Africa is a dirty place. In the midst of her breathtaking views, vivid colors, stunning scenery, and beautiful peoples, much of Africa is raw, organic, and just down right dirty. You cannot be here and experience all that Africa has to offer without getting dirty.
We came to Africa because we knew that God was leading us here. Calling us to serve as a part of the AIM AIR team: supporting missionaries, and the local church, in difficult and hard to reach places. I am incredibly humbled to be serving in this way. As I mentioned in our last newsletter, I feel that it's an awesome responsibility. Recently, however, I have been confronted with the reality that my job as a pilot is really a small part in what we are here to do, and more importantly, who we are called to be. Like many things in life, this reality is easier said than done. Can we get real for a minute?
Since arriving here in Loki, I have really struggled to understand what this "missionary" thing should look like. The fact that I have a very specific job only makes things more difficult. There is a strong temptation to simply be faithful to carry out my duties as an AIM AIR pilot/mechanic and excuse myself from everything else. As much as I try (whether right or wrong) to keep myself focused on just those things relating to AIM AIR: the flights, the cargo, the airstrips, etc., I find myself getting "dirty" with everything else. The lines separating my role as pilot for AIM AIR, my identity as a Christ-follower, and the "calling" as a missionary are fuzzier than ever before. Everyday I'm finding myself covered with the dirt of Africa: the extreme physical need, the spiritual darkness, the harshness of the landscape and the people therein, the struggle to relate, and countless other complex issues that I struggle to define. I'm finding myself daily putting on dirty clothes, and that makes me uncomfortable.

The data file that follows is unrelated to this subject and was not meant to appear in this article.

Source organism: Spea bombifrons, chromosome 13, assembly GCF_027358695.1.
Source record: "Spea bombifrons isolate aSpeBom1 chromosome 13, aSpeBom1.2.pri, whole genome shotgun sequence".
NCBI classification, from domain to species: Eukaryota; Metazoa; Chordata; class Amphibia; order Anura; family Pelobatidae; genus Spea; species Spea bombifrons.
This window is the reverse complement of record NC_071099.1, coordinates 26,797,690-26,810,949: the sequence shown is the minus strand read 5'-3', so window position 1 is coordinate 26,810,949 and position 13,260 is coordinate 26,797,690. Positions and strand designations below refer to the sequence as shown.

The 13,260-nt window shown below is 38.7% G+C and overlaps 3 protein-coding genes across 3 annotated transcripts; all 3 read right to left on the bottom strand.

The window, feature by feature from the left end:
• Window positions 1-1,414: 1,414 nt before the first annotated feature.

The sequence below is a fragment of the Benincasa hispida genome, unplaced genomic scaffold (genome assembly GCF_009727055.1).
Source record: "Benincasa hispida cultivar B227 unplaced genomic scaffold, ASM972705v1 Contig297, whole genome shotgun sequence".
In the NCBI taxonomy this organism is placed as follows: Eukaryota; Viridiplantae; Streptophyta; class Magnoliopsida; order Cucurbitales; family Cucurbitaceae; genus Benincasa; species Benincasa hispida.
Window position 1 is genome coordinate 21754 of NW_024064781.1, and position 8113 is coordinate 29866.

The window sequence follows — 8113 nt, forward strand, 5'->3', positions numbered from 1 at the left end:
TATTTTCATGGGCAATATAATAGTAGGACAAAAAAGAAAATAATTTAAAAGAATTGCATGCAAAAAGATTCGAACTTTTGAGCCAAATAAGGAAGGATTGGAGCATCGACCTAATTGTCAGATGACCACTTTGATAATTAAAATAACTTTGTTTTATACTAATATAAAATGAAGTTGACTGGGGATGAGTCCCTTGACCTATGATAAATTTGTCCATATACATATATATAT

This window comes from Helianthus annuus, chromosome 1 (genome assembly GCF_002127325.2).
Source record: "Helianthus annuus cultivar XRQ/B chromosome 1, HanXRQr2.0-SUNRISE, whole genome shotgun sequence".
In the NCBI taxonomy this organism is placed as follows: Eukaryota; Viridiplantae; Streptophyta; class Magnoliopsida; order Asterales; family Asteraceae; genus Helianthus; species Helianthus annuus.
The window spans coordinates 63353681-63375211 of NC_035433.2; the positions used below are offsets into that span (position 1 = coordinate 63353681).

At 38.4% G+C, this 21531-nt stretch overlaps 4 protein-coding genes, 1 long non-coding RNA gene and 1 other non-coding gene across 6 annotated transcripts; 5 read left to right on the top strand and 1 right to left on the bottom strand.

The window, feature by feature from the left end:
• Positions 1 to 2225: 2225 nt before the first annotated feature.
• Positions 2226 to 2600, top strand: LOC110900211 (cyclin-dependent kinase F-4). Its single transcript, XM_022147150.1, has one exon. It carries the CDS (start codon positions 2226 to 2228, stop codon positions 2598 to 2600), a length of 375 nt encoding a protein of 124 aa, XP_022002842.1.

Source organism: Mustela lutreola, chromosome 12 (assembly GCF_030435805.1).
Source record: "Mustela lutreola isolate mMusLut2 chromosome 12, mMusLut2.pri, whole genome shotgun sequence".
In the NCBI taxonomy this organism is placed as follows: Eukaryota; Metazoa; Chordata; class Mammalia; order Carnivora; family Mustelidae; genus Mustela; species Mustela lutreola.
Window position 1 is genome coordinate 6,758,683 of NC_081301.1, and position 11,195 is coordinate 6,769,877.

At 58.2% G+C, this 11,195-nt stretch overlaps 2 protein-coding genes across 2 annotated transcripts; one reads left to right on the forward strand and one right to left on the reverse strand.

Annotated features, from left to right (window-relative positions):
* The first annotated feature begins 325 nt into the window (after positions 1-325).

So here's where I try to tie it all together with a nice, clean conclusion: something we all can feel good about at the end of the day. Yet this is exactly the point I'm trying to make: there are no clean conclusions. I'm struggling to understand my role in the big picture: what God really wants me to do and who He wants me to be. The only thing that I am slowly beginning to understand and maybe trying to embrace, is that perhaps God just wants me to stop trying so hard to keep my clothes clean? Maybe that is what being a missionary, and a Christian, are really all about? Getting dirty.